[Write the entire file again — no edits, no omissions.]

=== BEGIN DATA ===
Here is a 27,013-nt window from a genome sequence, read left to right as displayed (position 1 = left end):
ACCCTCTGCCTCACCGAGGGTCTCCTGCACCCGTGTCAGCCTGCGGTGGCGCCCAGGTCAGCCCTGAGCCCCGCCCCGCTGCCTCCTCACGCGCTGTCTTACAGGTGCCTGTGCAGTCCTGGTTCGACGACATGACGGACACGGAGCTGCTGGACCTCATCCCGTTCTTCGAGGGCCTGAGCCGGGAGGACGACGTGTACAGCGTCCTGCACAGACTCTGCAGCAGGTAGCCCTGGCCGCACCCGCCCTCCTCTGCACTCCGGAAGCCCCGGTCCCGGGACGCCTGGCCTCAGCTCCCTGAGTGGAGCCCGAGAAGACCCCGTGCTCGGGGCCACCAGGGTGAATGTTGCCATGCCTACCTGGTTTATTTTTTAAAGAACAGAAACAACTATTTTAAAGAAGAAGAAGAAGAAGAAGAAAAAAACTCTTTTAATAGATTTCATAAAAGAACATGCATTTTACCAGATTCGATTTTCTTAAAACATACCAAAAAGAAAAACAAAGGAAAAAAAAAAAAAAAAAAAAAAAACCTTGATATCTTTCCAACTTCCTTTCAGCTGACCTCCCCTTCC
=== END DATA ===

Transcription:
Here is a 27,013-nt window from a genome sequence, read left to right as displayed (position 1 = left end):
ACCCTCTGCCTCACCGAGGGTCTCCTGCACCCGTGTCAGCCTGCGGTGGCGCCCAGGTCAGCCCTGAGCCCCGCCCCGCTGCCTCCTCACGCGCTGTCTTACAGGTGCCTGTGCAGTCCTGGTTCGACGACATGACGGACACGGAGCTGCTGGACCTCATCCCGTTCTTCGAGGGCCTGAGCCGGGAGGACGACGTGTACAGCGTCCTGCACAGACTCTGCAGCAGGTAGCCCTGGCCGCACCCGCCCTCCTCTGCACTCCGGAAGCCCCGGTCCCGGGACGCCTGGCCTCAGCTCCCTGAGTGGAGCCCGAGAAGACCCCGTGCTCGGGGCCACCAGGGTGAATGTTGCCATGCCTACCTGGTTTATTTTTTAAAGAACAGAAACAACTATTTTAAAGAAGAAGAAGAAGAAGAAGAAAAAAACTCTTTTAATAGATTTCATAAAAGAACATGCATTTTACCAGATTCGATTTTCTTAAAACATACCAAAAAGAAAAACAAAGGAAAAAAAAAAAAAAAAAAAAAAAACCTTGATATCTTTCCAACTTCCTTTCAGCTGACCTCCCCTTCC